Saturday, November 21, 2015

Microbe-made musical mouthpiece malaise

I added the microbes (the green ones are fungal spores) myself, can you tell?!

When you play a wind-driven musical instrument, be it bagpipe, harmonica, brass, or woodwind, you're potentially doing two things: (1) creating an enjoyable sound, and (2) being exposed to microbes present inside the instrument or its mouthpiece.

The latter, which occurs as you breathe in with the mouthpiece close to your mouth, can occasionally result in health problems. These include mouth and throat infections (e.g. cold sores and strep throat), which tend to occur at schools where inadequately decontaminated instruments are shared between students, as well as a lung disease known as hypersensitivity pneumonitis (HP).

Let's focus in on HP. In addition to rashes and runny noses, allergens (substances capable of tricking your immune system into freaking the heck out) can cause your alveoli (tiny bags attached to the smallest branches of the inverted tree that is your lungs) to become inflamed if you breathe them in. People afflicted with HP generally can't breath particularly well and do a lot of coughing. They also may feel generally crappy all the time and slowly lose weight.

There are many allergens (e.g. microbes, plant and animal parts, and chemicals) capable of causing HP. They tend to lend the particular form of the disease they cause its own descriptive name. For example, isocyanates are responsible for chemical worker's lung, while inhaling dried bird crap can cause bird fancier's lung.

In the case of musicians, two types of HP are known.

Saxophone player's lung (sax lung) was first reported in 1988. The illness was attributed to the growth of yeasts of the genus Candida in the player's mouthpiece.

A second case report of sax lung was published in 2010. In this instance, the HP was traced back to two moulds, Ulocladium botrytis and a member of the genus Phoma, which were found hanging out in the mouthpiece and body of the saxophone. When they aren't setting up shop in saxophones, these cosmopolitan fungi are found infecting plants and releasing their spores into the air around us. The authors then decided to look at 15 saxophonists and their instruments, and discovered most of them were colonized by potentially harmful fungi.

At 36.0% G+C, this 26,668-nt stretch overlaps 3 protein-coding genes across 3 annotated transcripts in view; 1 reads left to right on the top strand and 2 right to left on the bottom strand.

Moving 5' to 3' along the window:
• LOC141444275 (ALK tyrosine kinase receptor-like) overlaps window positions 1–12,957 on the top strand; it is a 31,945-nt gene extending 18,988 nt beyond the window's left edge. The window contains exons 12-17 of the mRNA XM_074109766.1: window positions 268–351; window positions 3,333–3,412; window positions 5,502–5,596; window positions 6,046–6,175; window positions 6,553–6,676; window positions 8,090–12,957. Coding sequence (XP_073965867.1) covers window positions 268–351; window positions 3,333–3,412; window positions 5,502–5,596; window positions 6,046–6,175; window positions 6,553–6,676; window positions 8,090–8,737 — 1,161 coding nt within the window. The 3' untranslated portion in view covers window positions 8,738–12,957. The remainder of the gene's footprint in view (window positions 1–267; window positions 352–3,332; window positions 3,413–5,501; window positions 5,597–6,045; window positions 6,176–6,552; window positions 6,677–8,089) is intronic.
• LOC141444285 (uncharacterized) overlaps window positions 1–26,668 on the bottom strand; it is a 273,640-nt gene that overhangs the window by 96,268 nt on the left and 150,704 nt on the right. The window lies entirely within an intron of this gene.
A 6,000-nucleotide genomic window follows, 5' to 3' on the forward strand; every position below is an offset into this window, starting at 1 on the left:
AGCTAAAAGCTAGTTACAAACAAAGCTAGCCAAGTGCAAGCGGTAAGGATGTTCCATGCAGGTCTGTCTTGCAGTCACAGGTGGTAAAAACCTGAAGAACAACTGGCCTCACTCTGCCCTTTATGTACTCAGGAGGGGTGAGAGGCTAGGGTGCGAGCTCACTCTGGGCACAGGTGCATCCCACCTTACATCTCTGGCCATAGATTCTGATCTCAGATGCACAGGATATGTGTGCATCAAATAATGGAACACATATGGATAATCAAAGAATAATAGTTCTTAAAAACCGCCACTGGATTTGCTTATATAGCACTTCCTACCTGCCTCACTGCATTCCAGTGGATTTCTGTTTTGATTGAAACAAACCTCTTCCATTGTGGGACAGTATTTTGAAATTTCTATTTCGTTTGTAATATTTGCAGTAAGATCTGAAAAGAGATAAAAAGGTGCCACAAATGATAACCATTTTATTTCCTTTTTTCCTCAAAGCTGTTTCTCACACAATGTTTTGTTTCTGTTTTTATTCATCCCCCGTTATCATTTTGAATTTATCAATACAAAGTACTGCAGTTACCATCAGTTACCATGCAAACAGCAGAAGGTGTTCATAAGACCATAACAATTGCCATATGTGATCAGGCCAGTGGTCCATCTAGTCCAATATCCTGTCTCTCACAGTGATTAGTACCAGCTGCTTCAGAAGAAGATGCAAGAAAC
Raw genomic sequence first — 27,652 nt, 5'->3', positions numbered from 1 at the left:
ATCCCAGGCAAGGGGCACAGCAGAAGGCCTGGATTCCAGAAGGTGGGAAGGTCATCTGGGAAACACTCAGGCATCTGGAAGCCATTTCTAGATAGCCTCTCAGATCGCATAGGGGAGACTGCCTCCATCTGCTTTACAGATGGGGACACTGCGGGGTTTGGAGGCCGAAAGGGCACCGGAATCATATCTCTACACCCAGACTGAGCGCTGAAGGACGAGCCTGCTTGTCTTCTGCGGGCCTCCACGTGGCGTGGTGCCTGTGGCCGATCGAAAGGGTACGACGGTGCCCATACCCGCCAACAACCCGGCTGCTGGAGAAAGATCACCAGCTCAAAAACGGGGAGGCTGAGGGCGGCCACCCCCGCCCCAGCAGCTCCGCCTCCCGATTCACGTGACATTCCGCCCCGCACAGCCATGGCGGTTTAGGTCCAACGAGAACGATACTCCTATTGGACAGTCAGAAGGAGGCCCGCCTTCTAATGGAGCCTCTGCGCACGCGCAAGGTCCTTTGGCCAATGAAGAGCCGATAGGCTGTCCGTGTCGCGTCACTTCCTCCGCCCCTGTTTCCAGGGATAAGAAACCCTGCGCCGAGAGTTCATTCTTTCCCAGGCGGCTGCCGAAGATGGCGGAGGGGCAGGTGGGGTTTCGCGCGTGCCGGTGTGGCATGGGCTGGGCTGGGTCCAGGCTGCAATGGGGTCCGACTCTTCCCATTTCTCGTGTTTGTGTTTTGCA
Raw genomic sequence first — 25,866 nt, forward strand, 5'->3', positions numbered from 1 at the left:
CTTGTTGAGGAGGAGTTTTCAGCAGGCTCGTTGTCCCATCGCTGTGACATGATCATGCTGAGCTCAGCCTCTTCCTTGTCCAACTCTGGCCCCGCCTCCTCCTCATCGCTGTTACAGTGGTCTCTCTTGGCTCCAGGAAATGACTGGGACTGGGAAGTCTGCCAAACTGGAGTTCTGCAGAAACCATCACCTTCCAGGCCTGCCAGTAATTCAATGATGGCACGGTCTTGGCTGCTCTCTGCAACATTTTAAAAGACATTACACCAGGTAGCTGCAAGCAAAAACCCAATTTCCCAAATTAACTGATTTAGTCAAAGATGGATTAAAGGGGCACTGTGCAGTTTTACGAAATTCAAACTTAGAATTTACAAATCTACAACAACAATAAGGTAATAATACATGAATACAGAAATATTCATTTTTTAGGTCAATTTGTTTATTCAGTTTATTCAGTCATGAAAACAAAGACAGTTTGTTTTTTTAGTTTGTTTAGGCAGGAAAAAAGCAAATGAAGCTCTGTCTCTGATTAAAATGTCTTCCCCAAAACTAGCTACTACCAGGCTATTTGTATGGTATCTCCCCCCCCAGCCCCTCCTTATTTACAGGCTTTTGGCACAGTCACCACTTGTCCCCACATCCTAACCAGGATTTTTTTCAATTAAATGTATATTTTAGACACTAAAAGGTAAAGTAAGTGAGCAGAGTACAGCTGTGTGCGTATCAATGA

Trombone player's lung was first mentioned in 2010, in the same journal issue as the above sax lung case report. A professional trombonist reported having consistently coughed for the last 15 or so years. Can you imagine, 15 years of coughing?! An investigation of his mouthpiece revealed it was contaminated with lots of bacteria belonging to the genus Mycobacterium as well as a couple of other bacteria and moulds.

Mouthpieces and instruments are able to grow microbes because of the heat and spit (i.e. water and food) introduced by a musician as they play (microbes love warm and moist places). In all three cases, the musician recovered (even 15 years of coughing dude!) after they began to regularly clean and disinfect their instruments and mouthpieces (e.g. by soaking them in isopropyl alcohol). The relative rarity of these illnesses suggests they only occur with high long-term exposure to a particular group of microbes.

Since a hallmark of HP is having breathing difficulties, it's a particularly lousy illness to come down with if you're a professional musician who needs healthy lungs to work. In the reported cases, players felt better when they stopped playing for a while, and felt worse when they played more often than usual. Thanks to lung-inflaming microbes, they were inadvertently harming themselves with their own instruments.


Cormier Y. 2010. Wind-instruments lung: A foul note. Chest 138(3):467-468. [Full text]

Gambichler T, Boms S, Freitag M. 2004. Contact dermatitis and other skin conditions in instrumental musicians. BMC Dermatology 4:3. [Full text]

Marshall B, Levy S. 2011. Microbial contamination of musical wind instruments. International Journal of Environmental Health Research 21(4):275-285.

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